the system could be misleading. Therefore, besides understanding the magnitude of

resources at risk, it is also important to relate them to the long run risks in the chain of

events.



Expected Damages based on the CLIMEX model Predictions

Using the 0.6 level predictions for potential establishment regions in the US we derive

the damage matrix as (million US$):


D, = 0,
D, = 675.047
Dq = 3883,
Di =162.856
Damage Matrix = Dii = 837.903
Di 4,045.8
Du = 2,013.3
Dq = 2,688.34
Dqq = 5,896.29









Taking the sum of product of the elements in damage matrix with the probability matrix

as above we get the expected sum of damages per period in the steady state as US

$867.580 million. Note that these damages are almost equal to the ones estimated above.

This is primarily due to our assumption of the system spending very little time in states

when the rest of the US is either infested or quarantined. As a consequence, the damages

captured here are still those in the Florida region. Finally, the total discounted value of

expected damages over an infinite time horizon for a 10 percent discount rate horizon is

derived as (million US$):




gu 8,599
gu' 9,209
guq 9,041
g,, 8,669
g =, = 9,278
gq 9,111
gqu 8,731
gq 9,340
g [99,173




Opportunity Cost of Quarantines

As is evident from the steady state matrix of transition probabilities derived above, the

system spends most of the time in the state when Florida is quarantined. One crucial

issue is whether the costs of quarantine are worth their utility. We do not really know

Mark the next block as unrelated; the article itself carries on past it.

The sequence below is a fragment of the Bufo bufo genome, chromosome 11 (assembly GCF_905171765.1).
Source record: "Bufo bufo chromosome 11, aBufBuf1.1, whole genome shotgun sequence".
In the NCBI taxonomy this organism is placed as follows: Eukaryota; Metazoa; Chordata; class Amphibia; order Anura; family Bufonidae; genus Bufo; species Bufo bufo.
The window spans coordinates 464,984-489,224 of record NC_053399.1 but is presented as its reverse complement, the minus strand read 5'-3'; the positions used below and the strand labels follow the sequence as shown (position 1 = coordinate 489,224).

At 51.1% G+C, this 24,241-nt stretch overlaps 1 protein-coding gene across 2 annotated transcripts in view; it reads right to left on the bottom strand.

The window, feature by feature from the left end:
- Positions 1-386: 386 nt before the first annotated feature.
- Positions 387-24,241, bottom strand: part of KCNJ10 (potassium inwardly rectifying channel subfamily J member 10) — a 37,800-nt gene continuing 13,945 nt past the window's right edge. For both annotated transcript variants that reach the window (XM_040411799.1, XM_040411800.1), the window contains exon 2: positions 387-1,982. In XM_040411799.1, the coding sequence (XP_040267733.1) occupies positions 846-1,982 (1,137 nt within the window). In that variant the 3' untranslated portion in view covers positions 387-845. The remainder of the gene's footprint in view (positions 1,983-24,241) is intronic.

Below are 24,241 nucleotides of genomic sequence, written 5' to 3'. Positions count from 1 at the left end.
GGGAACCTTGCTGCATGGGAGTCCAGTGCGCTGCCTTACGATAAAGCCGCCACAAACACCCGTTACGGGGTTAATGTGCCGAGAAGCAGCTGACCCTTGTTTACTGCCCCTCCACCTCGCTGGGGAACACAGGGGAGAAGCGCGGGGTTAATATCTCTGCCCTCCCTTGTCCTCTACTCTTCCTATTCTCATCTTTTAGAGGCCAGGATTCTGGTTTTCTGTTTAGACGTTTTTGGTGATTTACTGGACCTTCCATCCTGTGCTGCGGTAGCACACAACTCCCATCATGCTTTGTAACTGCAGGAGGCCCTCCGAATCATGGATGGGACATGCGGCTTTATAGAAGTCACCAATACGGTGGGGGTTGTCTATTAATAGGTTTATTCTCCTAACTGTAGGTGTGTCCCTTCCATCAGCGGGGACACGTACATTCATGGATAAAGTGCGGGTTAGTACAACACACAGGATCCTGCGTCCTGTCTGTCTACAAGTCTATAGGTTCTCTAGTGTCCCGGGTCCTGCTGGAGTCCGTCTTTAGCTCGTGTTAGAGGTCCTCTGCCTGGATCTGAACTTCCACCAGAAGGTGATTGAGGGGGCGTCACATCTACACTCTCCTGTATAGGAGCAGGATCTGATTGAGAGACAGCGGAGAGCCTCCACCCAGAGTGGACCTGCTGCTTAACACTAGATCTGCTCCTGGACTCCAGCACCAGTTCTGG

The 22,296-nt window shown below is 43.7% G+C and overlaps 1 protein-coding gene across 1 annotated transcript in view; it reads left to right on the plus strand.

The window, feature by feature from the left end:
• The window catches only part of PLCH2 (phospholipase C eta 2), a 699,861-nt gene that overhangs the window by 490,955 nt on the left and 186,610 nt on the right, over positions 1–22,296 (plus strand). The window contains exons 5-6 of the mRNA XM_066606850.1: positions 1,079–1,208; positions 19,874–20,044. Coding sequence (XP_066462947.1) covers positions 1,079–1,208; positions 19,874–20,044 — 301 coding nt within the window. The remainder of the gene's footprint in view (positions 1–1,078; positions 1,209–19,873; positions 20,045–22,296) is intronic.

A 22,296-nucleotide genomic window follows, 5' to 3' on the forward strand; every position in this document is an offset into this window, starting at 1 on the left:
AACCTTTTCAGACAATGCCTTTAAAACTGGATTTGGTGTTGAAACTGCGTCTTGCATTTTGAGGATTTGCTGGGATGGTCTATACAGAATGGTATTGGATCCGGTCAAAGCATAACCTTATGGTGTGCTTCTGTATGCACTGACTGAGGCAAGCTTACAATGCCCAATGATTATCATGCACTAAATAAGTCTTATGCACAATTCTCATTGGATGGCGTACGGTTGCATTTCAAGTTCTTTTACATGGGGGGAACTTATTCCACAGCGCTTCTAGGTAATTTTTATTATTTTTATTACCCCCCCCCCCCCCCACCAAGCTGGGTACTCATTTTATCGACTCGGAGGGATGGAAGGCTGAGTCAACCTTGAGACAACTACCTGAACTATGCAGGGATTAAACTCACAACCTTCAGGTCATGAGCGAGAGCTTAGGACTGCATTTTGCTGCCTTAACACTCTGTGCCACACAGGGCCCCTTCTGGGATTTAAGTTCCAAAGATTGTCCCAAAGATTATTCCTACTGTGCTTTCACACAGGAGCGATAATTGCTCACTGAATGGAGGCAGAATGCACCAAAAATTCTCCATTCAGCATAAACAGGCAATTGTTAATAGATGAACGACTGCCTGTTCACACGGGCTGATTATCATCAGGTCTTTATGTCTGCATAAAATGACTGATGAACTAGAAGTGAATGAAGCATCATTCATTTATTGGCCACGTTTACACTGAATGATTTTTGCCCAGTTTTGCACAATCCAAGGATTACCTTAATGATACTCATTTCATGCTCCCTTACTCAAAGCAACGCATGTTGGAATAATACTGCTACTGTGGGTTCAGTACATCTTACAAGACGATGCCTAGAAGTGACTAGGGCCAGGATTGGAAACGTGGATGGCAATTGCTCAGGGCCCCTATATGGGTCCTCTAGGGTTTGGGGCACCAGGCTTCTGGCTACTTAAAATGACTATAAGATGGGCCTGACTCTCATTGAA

what kind of infestation rate we would get into the rest of the US if the quarantines were

not imposed into Florida nurseries. Assume that the current rate of infestation from









Florida into the rest of the world a,=1/(3*49) is a result of the stringent quarantine efforts.

Also assume that in the absence of quarantines the rate of arrival into Florida will equal

the rate of departure out of Florida and into the rest of the US (a,=12.33). In such a case

the annual impact to the overall economy of the US when no quarantines are imposed,

can be derived by taking a product of the revised damage matrix with its long run steady

state probabilities. Note that the revised damage matrix would have zero damages in the

states of quarantines for either of the regions. Following the above approach, the

expected annual damages are derived to be US $205.697 million. The impact on the US

economy in the presence of quarantines is the base case scenario derived above as US

$867.580 million. Therefore, taking the difference between the two we find that the

opportunity cost of quarantines is actually a positive number equal to US $661.883